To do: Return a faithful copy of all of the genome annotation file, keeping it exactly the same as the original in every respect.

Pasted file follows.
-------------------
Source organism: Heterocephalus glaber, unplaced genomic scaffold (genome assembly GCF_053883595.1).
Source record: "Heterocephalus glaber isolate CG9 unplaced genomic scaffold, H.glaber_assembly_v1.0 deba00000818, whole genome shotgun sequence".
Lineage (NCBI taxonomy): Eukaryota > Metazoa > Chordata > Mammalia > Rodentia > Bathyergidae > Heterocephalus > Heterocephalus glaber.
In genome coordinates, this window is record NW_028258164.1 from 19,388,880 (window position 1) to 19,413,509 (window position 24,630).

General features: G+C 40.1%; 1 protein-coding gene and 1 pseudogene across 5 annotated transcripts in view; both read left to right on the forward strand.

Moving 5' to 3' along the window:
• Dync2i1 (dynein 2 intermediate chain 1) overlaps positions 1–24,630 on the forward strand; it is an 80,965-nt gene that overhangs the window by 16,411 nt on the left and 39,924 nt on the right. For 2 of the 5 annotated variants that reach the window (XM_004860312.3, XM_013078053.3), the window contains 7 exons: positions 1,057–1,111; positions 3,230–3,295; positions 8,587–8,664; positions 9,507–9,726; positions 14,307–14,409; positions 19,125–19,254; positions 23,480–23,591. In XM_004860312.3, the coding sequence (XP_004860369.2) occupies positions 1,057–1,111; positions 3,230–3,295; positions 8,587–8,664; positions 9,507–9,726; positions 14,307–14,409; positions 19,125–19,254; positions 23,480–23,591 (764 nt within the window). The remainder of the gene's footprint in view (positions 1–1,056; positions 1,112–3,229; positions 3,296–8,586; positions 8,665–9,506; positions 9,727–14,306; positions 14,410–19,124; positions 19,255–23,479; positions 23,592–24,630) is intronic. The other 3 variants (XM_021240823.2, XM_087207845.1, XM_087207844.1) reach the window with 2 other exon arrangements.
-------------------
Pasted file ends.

Source organism: Heterocephalus glaber, unplaced genomic scaffold (genome assembly GCF_053883595.1).
Source record: "Heterocephalus glaber isolate CG9 unplaced genomic scaffold, H.glaber_assembly_v1.0 deba00000818, whole genome shotgun sequence".
Lineage (NCBI taxonomy): Eukaryota > Metazoa > Chordata > Mammalia > Rodentia > Bathyergidae > Heterocephalus > Heterocephalus glaber.
In genome coordinates, this window is record NW_028258164.1 from 19,388,880 (window position 1) to 19,413,509 (window position 24,630).

General features: G+C 40.1%; 1 protein-coding gene and 1 pseudogene across 5 annotated transcripts in view; both read left to right on the forward strand.

Moving 5' to 3' along the window:
• Dync2i1 (dynein 2 intermediate chain 1) overlaps positions 1–24,630 on the forward strand; it is an 80,965-nt gene that overhangs the window by 16,411 nt on the left and 39,924 nt on the right. For 2 of the 5 annotated variants that reach the window (XM_004860312.3, XM_013078053.3), the window contains 7 exons: positions 1,057–1,111; positions 3,230–3,295; positions 8,587–8,664; positions 9,507–9,726; positions 14,307–14,409; positions 19,125–19,254; positions 23,480–23,591. In XM_004860312.3, the coding sequence (XP_004860369.2) occupies positions 1,057–1,111; positions 3,230–3,295; positions 8,587–8,664; positions 9,507–9,726; positions 14,307–14,409; positions 19,125–19,254; positions 23,480–23,591 (764 nt within the window). The remainder of the gene's footprint in view (positions 1–1,056; positions 1,112–3,229; positions 3,296–8,586; positions 8,665–9,506; positions 9,727–14,306; positions 14,410–19,124; positions 19,255–23,479; positions 23,592–24,630) is intronic. The other 3 variants (XM_021240823.2, XM_087207845.1, XM_087207844.1) reach the window with 2 other exon arrangements.